What happened

During a volatile trading session for most stocks, shares of natural gas upstart Tellurian (TELL -10.31%) rose Wednesday, up 8.2% as of 2 p.m. ET. Natural gas prices were up strongly after having moderated over the past few weeks. However, Tellurian also announced an acquisition to take advantage of persistently high natural gas prices. This deal should help the company's liquidity, as Tellurian's main asset is a liquid natural gas (LNG) project that is still under construction and consuming cash.

So what

On Wednesday, Tellurian announced it would pay privately held EnSight Energy Partners $125 million for natural gas assets in the Haynesville Shale, a natural gas formation that spans east Texas, Louisiana, and Arkansas. Tellurian may also be on the hook for another $7.5 million payment to EnSight in 2023, depending on the price of natural gas. All in all, the assets are projected to expand Tellurian's annual natural gas production by 30% and its asset-level EBITDA (earnings before interest, taxes, depreciation, and amortization) by 25%.

Management projects that the new assets will produce asset-level EBITDA of between $90 million and $120 million in 2023, based on a $30 million capital investment program, and projects the 10-year present value of proved reserves in this field to be worth about $180 million. As long as those projections hold true, this looks like a solidly high-return acquisition.

Acquiring these upstream assets benefits Tellurian in two ways. First, they provide immediate cash flow the company can use to offset the costs of construction on its main asset: the Driftwood LNG facility. Tellurian recently contracted with engineering firm Bechtel, which began construction on Driftwood in April. The first phase of the Driftwood facility will include two LNG plants, is expected to cost some $12.8 billion, and will have a capacity of 11 million tons per year. That phase is scheduled for completion by 2026. Should the planned project be completed in full (with three additional LNG plants), the Driftwood operation is projected to cost $30 billion and have 27.6 million tons per year of capacity.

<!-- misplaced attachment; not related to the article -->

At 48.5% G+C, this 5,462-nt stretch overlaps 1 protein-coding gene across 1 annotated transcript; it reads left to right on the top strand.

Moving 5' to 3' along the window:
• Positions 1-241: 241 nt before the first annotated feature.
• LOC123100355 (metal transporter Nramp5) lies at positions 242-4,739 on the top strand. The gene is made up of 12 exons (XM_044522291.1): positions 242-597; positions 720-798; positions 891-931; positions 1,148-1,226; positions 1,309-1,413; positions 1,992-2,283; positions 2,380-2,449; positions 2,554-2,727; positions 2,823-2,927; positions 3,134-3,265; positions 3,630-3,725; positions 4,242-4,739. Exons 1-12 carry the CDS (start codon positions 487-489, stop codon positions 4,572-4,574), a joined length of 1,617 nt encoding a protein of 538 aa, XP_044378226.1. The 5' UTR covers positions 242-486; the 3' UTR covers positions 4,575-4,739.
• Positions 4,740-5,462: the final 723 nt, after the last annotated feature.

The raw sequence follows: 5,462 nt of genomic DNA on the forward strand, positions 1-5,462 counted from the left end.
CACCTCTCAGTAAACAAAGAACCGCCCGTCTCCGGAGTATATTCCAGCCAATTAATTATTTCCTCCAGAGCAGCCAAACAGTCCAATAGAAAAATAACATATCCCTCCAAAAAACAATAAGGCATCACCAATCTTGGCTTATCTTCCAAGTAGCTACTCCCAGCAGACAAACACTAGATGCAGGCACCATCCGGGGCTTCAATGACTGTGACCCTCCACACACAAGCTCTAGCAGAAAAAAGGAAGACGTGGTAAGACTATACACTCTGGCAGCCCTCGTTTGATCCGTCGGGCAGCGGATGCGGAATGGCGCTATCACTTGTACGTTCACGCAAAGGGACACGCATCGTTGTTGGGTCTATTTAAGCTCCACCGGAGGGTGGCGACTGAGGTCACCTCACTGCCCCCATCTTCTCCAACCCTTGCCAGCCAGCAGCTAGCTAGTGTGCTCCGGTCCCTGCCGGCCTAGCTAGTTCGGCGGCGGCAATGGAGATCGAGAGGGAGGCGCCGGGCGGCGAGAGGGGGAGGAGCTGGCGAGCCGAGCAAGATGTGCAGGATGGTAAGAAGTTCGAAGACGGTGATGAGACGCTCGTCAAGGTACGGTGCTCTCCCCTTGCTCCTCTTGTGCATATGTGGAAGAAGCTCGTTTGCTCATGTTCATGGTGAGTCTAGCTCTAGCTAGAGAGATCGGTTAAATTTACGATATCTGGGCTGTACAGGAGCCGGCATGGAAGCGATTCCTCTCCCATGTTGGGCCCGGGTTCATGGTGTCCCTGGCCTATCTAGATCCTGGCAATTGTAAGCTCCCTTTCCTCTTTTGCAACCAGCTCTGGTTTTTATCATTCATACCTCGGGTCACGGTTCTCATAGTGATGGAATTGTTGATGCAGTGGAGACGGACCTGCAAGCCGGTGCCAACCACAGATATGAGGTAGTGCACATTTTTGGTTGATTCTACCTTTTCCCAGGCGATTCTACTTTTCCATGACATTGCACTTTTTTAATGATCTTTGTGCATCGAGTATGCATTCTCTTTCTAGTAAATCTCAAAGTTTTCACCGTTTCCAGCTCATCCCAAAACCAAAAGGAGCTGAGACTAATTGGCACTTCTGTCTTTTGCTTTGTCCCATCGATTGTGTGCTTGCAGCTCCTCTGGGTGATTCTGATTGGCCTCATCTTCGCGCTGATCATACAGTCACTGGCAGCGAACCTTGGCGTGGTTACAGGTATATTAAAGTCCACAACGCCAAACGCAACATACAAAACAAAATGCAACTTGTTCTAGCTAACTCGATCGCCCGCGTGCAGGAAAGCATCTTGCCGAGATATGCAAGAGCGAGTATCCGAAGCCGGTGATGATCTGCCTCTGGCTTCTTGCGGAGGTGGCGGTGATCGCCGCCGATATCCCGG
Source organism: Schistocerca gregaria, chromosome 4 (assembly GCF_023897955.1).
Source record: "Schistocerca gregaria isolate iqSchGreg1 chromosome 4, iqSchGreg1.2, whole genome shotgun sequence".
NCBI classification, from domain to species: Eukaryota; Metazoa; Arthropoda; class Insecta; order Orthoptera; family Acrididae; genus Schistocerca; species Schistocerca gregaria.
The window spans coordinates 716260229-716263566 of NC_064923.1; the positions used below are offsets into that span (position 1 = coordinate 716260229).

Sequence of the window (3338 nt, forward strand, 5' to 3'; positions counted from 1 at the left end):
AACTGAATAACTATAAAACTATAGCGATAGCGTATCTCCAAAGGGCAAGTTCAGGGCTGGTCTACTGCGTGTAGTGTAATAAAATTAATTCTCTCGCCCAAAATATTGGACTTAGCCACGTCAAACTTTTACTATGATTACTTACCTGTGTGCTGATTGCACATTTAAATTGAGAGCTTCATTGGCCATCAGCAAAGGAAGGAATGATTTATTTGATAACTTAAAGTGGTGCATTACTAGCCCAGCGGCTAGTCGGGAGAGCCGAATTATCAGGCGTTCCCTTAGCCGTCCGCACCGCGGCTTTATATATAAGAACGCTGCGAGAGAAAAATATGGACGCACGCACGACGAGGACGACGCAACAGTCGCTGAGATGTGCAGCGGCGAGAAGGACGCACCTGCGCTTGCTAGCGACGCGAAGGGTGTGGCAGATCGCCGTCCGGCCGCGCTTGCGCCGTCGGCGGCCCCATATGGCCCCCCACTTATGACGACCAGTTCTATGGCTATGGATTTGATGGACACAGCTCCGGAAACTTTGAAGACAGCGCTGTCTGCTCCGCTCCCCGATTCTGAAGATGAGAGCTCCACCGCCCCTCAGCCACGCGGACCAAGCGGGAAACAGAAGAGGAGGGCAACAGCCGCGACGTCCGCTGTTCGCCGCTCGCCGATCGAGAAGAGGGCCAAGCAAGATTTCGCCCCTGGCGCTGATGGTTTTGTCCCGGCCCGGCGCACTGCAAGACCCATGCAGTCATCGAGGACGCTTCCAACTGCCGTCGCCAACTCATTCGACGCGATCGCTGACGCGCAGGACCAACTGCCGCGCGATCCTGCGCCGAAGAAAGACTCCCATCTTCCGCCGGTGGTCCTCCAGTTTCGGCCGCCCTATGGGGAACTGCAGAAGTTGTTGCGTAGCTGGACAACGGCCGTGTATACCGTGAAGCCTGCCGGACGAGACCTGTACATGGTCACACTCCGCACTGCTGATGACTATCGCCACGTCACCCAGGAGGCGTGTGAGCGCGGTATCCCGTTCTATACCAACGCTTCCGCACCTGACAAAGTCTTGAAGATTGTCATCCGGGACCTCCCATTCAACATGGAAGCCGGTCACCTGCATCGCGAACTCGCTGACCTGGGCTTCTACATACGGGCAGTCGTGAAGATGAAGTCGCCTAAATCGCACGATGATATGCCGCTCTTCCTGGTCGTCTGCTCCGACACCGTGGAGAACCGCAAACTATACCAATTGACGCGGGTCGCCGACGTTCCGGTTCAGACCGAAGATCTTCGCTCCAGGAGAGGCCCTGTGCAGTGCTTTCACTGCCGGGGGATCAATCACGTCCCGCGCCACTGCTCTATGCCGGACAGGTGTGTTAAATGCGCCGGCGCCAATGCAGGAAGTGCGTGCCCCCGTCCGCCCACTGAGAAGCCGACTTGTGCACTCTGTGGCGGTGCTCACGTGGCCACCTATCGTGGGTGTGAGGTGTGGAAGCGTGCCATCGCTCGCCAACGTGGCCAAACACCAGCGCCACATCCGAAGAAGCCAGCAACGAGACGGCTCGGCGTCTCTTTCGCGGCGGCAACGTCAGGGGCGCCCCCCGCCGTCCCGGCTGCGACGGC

The second benefit to those newly acquired upstream assets is that they give Tellurian some captive supply close to the Driftwood site, which will help management be somewhat more independent and put it in a better negotiating position once it needs to buy natural gas to convert into exportable LNG.

Now what

Tellurian could be quite an exciting stock to own, as it is clear the world needs more natural gas right now. Europe is especially vulnerable these days, as Russia currently supplies much of its natural gas. In fact, there is already some natural gas rationing going on in Germany as a result. However, Japan and Korea also import lots of the fuel. Management projects $4 billion in annual cash flow once Driftwood phase one is up and running, assuming that oil prices remain around $85 per barrel, which management believes will enable JPM (Japan/Korea Marker) natural gas prices of $14 per million British thermal units.

Given that Tellurian's current market cap is only $1.8 billion, you might think it's a massive bargain. However,  it will cost tens of billions of dollars to build Driftwood -- money that Tellurian will have to borrow. Its upstream assets are still relatively quite small -- they only brought in $26 million in revenues last quarter. The company just sold $500 million in convertible notes last month with a yield of 6% and an option to convert into equity at a price of $5.73 per share. That's not cheap financing, and interest rates only look to be going up. Moreover, even when the first two Driftwood plants are up and running, their cash flows will go toward building out the next three. So investors won't be seeing much cash flow from this company for quite some time, and that future cash flow will be dependent on the price of natural gas.

Tellurian remains a high-risk, high-reward bet on the future of natural gas, and its stock should remain volatile for the foreseeable future.